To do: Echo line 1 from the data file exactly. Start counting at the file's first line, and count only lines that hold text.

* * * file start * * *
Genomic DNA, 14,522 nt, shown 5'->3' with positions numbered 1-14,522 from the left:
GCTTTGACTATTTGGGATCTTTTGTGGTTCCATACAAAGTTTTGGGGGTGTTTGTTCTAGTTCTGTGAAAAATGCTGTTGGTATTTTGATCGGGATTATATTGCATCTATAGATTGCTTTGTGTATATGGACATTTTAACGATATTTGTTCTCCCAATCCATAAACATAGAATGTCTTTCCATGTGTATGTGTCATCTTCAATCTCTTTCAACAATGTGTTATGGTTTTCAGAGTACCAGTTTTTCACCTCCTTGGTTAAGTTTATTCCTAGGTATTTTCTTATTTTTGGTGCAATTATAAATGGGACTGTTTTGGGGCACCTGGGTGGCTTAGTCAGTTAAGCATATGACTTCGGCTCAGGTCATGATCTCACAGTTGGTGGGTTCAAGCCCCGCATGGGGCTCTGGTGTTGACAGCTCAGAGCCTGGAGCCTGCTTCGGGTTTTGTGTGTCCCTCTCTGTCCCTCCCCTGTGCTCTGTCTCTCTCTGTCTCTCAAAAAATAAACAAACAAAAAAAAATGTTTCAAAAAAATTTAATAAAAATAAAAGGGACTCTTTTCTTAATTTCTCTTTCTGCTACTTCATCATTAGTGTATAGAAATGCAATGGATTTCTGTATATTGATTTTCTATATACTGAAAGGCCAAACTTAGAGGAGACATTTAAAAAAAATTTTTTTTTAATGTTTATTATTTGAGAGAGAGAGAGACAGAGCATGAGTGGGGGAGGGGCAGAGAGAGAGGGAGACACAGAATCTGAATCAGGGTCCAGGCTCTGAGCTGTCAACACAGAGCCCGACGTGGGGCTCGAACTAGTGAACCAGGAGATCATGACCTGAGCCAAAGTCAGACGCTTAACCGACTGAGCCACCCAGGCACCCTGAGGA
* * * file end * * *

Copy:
Genomic DNA, 14,522 nt, shown 5'->3' with positions numbered 1-14,522 from the left: